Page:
Sending Files from an Ubuntu PC to Another Device
The easiest way to send files from your PC to a Bluetooth device is to create a desktop shortcut onto which you can drag and drop files. Follow these steps to create the shortcut:
Right-click the desktop, and click Create Launcher.
In the Name field, type something like "Send file via Bluetooth".
In the Command field, type "gnome-obex-send".
You can also choose to give the new shortcut an appropriate icon. Click the No Icon button, and then type the following into the Path field:
After you’ve created the icon, you can send files as follows:
Drag and drop a file onto the launcher (icon) you just created.
The Choose Bluetooth Device dialog box appears. Click Refresh to make the computer detect any nearby Bluetooth devices. This may take a minute or two. Remember that your device will need to be set to be “visible,” so that other Bluetooth devices can automatically detect it.
Select the device to which you want to transfer the file, and then click OK.
Check the device to see if the file transfer needs to be authorized. If the devices are paired, the transfer might take place automatically.
Using a Bluetooth Keyboard or Mouse
Your Bluetooth-equipped keyboard or mouse may work automatically under Ubuntu.
However, if not, you may find the following instructions useful:
Open a GNOME Terminal window (Applications -> Accessories -> Terminal), and type "hcitool scan".
Your Bluetooth keyboard or mouse should be identified in the results (ignore any other devices that might appear in the list). If not, make sure it isn’t in sleep mode. You might also have to press a button on the device for it to be made visible to other Bluetooth devices.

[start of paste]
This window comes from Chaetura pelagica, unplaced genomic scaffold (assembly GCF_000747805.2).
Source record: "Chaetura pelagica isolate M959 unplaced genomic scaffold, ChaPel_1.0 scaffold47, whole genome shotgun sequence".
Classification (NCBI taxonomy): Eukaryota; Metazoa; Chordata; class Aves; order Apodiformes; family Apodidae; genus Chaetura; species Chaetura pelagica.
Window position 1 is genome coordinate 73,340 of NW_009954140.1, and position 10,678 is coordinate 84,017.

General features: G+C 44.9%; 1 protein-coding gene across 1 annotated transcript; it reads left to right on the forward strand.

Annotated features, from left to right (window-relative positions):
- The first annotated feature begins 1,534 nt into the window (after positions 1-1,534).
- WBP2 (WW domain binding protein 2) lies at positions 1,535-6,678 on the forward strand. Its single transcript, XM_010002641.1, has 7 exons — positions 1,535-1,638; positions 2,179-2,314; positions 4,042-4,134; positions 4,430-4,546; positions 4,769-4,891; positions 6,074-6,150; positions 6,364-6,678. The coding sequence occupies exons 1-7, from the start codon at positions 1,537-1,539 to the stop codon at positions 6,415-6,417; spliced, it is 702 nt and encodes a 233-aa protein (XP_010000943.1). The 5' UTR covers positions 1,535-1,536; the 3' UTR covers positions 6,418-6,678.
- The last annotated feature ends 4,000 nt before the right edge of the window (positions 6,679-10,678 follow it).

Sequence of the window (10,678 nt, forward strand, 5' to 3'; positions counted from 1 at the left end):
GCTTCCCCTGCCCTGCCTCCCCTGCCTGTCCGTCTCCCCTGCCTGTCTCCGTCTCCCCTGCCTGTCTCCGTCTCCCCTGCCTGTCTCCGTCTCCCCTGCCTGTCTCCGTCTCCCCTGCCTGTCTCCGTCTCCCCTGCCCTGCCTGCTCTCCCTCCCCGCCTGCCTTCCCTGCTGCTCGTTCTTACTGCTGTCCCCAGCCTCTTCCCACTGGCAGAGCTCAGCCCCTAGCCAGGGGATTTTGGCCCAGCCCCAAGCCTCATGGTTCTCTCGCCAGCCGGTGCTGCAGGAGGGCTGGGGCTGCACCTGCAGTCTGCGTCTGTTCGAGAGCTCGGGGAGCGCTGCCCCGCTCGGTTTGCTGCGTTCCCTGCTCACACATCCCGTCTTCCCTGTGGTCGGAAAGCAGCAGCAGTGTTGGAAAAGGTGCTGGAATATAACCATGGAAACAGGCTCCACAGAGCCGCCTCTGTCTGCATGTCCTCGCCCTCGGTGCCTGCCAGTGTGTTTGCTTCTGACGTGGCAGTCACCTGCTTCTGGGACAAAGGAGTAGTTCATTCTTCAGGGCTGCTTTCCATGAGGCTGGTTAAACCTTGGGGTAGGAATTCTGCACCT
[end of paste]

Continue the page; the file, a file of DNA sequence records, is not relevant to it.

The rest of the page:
Alongside the entry for the keyboard or mouse will be a MAC address—a series of numbers like 00:12:62:A5:60:F7.
In the GNOME Terminal window, type the following:
sudo hidd --connect xx:xx:xx:xx:xx:xx
Replace xx:xx:xx:xx:xx:xx with the series of numbers you discovered in the previous step.
You should find that your keyboard or mouse works under Ubuntu. You now need to make sure your mouse or keyboard works every time you boot your computer, so you’ll need to edit the Ubuntu Bluetooth configuration file. Type the following in the GNOME Terminal window to open the configuration file in Gedit:
gksu gedit /etc/default/bluetooth
Search for the line that reads HIDD_ENABLED=0 (on its own, with no other text on the line), and change it to HIDD_ENABLED=1.
Beneath this will be a line that begins HIDD_OPTIONS=. Change this so it reads as follows, again replacing xx:xx:xx:xx:xx:xx with the MAC address you discovered earlier:
HIDD_OPTIONS="-i xx:xx:xx:xx:xx:xx --server"
Save the file and reboot.
Tip If you want to quickly connect a Bluetooth keyboard or mouse to your computer, but don’t need to make it permanent, just open a GNOME Terminal window (Applications -> Accessories -> Terminal), and type "sudo hidd --search".